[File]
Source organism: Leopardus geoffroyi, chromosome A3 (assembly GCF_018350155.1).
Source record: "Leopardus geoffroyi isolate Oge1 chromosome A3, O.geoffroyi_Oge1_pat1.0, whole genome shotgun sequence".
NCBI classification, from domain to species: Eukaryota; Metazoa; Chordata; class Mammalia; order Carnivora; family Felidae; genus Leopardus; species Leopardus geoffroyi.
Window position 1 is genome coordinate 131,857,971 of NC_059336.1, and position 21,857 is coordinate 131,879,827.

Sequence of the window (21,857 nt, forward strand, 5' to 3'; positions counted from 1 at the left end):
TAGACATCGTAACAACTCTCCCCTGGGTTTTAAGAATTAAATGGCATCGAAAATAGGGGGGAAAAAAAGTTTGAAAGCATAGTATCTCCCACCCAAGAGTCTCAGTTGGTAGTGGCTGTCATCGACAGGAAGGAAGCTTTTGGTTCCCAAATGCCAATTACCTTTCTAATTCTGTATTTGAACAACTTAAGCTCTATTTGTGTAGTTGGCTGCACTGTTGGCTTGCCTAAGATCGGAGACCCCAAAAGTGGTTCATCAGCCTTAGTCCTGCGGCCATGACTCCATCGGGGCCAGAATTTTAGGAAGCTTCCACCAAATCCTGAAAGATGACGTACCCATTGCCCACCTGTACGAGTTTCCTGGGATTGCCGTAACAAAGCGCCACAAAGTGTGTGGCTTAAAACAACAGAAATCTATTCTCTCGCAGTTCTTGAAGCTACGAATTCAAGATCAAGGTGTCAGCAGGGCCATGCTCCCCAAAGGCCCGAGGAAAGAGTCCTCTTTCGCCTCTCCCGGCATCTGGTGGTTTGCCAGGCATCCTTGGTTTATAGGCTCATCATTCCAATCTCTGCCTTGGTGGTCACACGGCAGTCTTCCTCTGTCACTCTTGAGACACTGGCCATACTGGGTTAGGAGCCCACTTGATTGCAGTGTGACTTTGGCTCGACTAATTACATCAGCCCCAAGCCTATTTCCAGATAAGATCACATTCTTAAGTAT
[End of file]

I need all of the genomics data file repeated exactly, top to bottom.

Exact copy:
Source organism: Leopardus geoffroyi, chromosome A3 (assembly GCF_018350155.1).
Source record: "Leopardus geoffroyi isolate Oge1 chromosome A3, O.geoffroyi_Oge1_pat1.0, whole genome shotgun sequence".
NCBI classification, from domain to species: Eukaryota; Metazoa; Chordata; class Mammalia; order Carnivora; family Felidae; genus Leopardus; species Leopardus geoffroyi.
Window position 1 is genome coordinate 131,857,971 of NC_059336.1, and position 21,857 is coordinate 131,879,827.

Sequence of the window (21,857 nt, forward strand, 5' to 3'; positions counted from 1 at the left end):
TAGACATCGTAACAACTCTCCCCTGGGTTTTAAGAATTAAATGGCATCGAAAATAGGGGGGAAAAAAAGTTTGAAAGCATAGTATCTCCCACCCAAGAGTCTCAGTTGGTAGTGGCTGTCATCGACAGGAAGGAAGCTTTTGGTTCCCAAATGCCAATTACCTTTCTAATTCTGTATTTGAACAACTTAAGCTCTATTTGTGTAGTTGGCTGCACTGTTGGCTTGCCTAAGATCGGAGACCCCAAAAGTGGTTCATCAGCCTTAGTCCTGCGGCCATGACTCCATCGGGGCCAGAATTTTAGGAAGCTTCCACCAAATCCTGAAAGATGACGTACCCATTGCCCACCTGTACGAGTTTCCTGGGATTGCCGTAACAAAGCGCCACAAAGTGTGTGGCTTAAAACAACAGAAATCTATTCTCTCGCAGTTCTTGAAGCTACGAATTCAAGATCAAGGTGTCAGCAGGGCCATGCTCCCCAAAGGCCCGAGGAAAGAGTCCTCTTTCGCCTCTCCCGGCATCTGGTGGTTTGCCAGGCATCCTTGGTTTATAGGCTCATCATTCCAATCTCTGCCTTGGTGGTCACACGGCAGTCTTCCTCTGTCACTCTTGAGACACTGGCCATACTGGGTTAGGAGCCCACTTGATTGCAGTGTGACTTTGGCTCGACTAATTACATCAGCCCCAAGCCTATTTCCAGATAAGATCACATTCTTAAGTAT